A top children’s editor at Simon & Schuster gave me a challenge.
“I like your work, Anne,” she said. “But I need something else. Go home and write me some books for 2-year-olds. When you’ve finished, come back and see me. There’s a hole in that part of the market!
WHAT? I left her office, thrilled but dismayed by my assignment. Two-year-olds don’t read! They barely sit still. What could I say to hold their interest?
When all else fails, do research! I like to immerse myself in my subject so deeply that ideas flood in, and words and pictures practically jump onto the page.
But it was a long time since my children were preschoolers. Even longer since I was two. I needed a crash course in toddlerhood. I had to BECOME two again, to get my creative juices flowing.
I enlisted the help of a friendly school in Los Angeles that was celebrated for its pre-school program. I went to the head of the school and asked a favor.
“Would you let me join your two-year-old program for a few weeks? I’m a writer. I’m writing some books for toddlers.”
“Do you want to observe a class or be a volunteer teacher’s helper?” said the Headmaster.
“Neither” I said. “I want to BE two. I want to join their daily activities. Do whatever they do. I need to remember how it feels to be their age.”
“Oh,” he said. “Well, OK. Good luck to you. Don’t forget to bring a blankie for nap time. Snack is provided. Play nice.”
So, I became two again. One of the great things about two-year-olds is that they don’t sweat the small stuff. They’re too busy exploring the world to pay much attention to newcomers, or even to each other.
It was like being part of a family of puppies! Once a day, we were herded into Circle to sing songs or hear stories. At snack time, we gobbled Graham crackers and apple juice. At nap time, we stretched out on our blankies and tried not to wriggle. We did art, dipping our hands or feet into paint, and slapping them onto newsprint.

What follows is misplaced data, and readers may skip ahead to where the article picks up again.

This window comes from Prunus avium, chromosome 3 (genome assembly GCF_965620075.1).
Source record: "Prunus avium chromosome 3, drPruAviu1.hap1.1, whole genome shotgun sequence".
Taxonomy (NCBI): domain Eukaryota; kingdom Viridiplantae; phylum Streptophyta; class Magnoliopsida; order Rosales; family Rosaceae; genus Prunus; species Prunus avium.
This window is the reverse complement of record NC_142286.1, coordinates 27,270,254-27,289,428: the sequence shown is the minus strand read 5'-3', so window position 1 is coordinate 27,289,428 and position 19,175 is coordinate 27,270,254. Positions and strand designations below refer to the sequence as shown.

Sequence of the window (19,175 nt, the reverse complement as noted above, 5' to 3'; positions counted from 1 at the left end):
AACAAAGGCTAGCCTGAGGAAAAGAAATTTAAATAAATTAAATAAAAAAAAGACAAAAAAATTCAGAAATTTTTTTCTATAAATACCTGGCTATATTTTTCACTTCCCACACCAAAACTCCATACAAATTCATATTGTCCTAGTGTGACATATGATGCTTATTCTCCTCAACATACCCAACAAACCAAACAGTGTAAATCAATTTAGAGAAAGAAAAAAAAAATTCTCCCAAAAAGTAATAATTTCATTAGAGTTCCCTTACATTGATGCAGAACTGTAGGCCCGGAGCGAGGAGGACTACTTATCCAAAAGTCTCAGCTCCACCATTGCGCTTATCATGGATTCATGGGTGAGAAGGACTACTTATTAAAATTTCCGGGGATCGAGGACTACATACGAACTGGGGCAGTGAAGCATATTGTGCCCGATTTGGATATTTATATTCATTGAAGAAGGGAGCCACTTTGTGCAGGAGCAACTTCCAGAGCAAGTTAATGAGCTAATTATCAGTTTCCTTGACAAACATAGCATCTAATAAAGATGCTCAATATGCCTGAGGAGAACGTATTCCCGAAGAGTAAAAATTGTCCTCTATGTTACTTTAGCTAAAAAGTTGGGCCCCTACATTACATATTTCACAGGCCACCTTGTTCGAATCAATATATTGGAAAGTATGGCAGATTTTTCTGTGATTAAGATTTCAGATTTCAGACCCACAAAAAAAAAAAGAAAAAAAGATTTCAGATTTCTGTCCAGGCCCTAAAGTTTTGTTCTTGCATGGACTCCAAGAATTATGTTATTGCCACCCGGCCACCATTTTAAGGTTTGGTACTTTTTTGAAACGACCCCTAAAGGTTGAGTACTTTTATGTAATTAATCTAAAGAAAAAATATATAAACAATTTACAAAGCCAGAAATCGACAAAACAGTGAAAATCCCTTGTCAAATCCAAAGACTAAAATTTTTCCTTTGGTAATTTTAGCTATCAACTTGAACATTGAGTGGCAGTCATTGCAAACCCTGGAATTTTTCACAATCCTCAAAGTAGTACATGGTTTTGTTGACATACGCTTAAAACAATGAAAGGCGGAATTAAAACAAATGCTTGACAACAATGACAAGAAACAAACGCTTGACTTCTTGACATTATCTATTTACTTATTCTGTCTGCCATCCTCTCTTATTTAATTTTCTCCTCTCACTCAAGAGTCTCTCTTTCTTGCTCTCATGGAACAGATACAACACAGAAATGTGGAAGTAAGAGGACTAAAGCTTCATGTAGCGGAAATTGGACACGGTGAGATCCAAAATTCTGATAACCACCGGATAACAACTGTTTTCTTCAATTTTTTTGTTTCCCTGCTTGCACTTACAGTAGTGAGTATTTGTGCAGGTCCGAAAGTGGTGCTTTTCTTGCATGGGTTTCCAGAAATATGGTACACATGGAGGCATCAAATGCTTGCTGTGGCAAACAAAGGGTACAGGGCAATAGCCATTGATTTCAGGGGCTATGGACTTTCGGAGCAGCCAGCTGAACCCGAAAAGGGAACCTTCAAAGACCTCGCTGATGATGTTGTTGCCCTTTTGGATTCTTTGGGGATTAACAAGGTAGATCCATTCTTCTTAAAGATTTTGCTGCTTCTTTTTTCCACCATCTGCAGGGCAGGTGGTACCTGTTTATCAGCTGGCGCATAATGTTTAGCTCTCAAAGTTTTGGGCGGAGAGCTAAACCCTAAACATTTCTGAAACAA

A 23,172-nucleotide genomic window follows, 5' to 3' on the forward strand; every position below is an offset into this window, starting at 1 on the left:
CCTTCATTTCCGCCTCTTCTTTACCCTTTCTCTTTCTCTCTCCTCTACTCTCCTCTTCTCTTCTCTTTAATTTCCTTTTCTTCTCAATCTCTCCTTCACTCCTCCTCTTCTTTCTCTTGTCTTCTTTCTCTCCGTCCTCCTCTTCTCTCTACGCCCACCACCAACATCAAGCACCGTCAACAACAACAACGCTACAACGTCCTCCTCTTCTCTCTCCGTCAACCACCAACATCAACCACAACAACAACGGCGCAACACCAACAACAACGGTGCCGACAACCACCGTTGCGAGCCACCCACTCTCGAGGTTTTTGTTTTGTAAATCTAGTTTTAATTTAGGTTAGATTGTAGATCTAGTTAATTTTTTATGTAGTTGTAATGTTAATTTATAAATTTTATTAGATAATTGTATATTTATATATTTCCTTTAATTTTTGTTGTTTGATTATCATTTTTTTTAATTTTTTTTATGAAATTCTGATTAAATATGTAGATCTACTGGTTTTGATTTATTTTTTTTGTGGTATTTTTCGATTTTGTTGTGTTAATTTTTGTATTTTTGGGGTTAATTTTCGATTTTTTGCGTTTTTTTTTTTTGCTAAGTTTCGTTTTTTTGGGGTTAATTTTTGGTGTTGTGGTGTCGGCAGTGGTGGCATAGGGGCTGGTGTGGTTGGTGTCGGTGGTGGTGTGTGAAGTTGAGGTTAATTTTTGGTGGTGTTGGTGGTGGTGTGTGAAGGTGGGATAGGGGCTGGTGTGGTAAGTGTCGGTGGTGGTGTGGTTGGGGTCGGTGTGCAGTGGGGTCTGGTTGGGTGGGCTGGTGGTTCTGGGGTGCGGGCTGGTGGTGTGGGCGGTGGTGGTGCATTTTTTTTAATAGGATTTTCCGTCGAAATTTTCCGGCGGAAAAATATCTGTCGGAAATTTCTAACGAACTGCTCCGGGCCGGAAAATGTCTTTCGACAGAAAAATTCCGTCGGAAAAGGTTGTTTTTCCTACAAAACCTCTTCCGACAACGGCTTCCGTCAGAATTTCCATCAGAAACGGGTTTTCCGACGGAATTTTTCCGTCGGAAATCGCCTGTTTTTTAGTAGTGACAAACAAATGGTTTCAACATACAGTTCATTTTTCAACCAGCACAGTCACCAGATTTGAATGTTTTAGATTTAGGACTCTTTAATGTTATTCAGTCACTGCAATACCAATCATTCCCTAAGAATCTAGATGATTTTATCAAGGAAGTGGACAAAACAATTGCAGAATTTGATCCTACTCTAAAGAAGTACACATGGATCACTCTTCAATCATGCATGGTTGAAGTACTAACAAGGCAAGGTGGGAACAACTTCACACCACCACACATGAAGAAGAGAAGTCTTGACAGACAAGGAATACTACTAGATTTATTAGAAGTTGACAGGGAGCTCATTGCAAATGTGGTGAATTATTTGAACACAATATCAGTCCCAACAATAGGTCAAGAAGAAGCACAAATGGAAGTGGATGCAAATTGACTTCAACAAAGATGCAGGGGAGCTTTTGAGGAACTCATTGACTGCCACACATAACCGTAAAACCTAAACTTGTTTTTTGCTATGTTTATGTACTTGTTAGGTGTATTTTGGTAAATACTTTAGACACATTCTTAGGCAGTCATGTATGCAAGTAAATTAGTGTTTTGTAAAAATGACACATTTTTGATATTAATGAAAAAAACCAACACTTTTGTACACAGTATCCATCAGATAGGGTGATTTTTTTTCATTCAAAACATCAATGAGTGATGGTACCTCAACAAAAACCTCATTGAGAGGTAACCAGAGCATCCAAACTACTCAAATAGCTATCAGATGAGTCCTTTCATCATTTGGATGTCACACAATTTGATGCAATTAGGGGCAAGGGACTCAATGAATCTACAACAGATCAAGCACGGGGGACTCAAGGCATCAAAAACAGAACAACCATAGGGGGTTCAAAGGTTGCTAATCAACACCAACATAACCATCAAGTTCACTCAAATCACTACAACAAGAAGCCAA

But our favorite times were when we just charged around the playground, exploring the bushes, trees and grassy slopes that surrounded it. Or lay on our tummies looking for worms. Conversation? Nope. Every toddler for him or herself. Was activity all there was? What were they thinking?
One tiny girl attracted my attention. A short tree stump stood in a corner beside a grassy slope. She climbed onto the stump, spread her arms wide, and jumped off, an expression of sheer bliss on her face. She tumbled to the grass, rolled round and around, then raced back to the stump to leap again. She did this over and over. She never tired of it. I decided to join her and see what it was all about.
I stepped onto the stump, spread my arms wide, and jumped. I plopped to the ground and rolled round and around. She looked at me, startled, then laughed. She jumped again. I jumped. We both jumped. Over and over, giggling with delight. A teacher finally noticed us and came over.
“What are you two doing?”
My playmate answered for us.
Oh. I thought we were jumping. She was flying. Who knows where? To some distant spot in her imagination? Maybe the moon?
The light went on for me. For a two-year-old, nothing is small or insignificant. Actions speak louder than words. But there is mystery and purpose behind their activity They’re high on life! Everything is fresh, new, and exciting. They want to experience it all. Today.
They also deal with all the big-ticket items in life, only on a smaller scale.
I was overwhelmed with love and admiration for them.
I went home and called my editor.
“I’m ready. See you soon.”
And that’s how I started writing and illustrating for the very young.